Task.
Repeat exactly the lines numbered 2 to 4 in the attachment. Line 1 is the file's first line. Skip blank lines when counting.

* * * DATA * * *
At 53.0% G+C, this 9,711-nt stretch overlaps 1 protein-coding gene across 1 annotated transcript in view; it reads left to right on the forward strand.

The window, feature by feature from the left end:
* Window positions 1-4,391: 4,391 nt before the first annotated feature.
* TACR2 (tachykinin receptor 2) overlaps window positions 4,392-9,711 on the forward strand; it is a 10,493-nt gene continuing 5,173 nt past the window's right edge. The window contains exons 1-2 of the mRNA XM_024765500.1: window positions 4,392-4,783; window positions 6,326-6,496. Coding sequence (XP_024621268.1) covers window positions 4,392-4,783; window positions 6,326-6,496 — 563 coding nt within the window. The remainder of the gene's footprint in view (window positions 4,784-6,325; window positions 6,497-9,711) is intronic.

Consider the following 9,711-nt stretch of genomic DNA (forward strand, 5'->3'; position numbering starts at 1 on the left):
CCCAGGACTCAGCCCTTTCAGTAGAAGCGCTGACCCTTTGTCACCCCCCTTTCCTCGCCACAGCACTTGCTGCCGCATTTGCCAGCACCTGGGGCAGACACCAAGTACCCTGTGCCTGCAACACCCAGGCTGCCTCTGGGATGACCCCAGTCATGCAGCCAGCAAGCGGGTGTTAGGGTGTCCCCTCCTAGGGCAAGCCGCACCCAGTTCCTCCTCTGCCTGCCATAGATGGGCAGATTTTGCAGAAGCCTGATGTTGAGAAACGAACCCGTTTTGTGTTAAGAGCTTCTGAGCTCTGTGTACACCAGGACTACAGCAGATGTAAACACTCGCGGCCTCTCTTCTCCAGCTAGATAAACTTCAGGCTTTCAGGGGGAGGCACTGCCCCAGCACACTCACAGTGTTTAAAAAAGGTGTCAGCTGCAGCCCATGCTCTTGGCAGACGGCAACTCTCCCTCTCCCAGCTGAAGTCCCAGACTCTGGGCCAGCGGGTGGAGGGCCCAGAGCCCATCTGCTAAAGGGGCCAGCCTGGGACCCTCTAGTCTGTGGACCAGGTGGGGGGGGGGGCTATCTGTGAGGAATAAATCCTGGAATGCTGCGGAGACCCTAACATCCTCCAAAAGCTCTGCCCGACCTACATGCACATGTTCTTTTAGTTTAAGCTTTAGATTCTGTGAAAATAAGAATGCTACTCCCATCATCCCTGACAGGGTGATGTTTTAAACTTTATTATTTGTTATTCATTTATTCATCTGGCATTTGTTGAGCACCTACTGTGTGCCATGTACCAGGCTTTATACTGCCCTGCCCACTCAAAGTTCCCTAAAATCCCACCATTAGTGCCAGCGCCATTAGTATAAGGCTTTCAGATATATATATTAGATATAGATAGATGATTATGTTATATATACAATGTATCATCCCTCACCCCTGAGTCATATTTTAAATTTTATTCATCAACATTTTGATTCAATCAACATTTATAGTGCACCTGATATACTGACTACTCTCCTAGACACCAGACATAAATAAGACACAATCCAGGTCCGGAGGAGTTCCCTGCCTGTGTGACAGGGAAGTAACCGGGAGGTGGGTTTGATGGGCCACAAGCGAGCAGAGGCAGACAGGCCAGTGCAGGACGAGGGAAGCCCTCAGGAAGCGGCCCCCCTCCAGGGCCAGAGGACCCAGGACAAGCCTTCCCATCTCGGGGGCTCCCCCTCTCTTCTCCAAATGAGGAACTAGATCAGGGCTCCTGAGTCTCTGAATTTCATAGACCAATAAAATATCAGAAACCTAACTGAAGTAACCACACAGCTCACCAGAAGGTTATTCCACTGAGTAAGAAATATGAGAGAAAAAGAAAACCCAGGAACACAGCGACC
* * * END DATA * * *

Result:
The window, feature by feature from the left end:
* Window positions 1-4,391: 4,391 nt before the first annotated feature.
* TACR2 (tachykinin receptor 2) overlaps window positions 4,392-9,711 on the forward strand; it is a 10,493-nt gene continuing 5,173 nt past the window's right edge. The window contains exons 1-2 of the mRNA XM_024765500.1: window positions 4,392-4,783; window positions 6,326-6,496. Coding sequence (XP_024621268.1) covers window positions 4,392-4,783; window positions 6,326-6,496 — 563 coding nt within the window. The remainder of the gene's footprint in view (window positions 4,784-6,325; window positions 6,497-9,711) is intronic.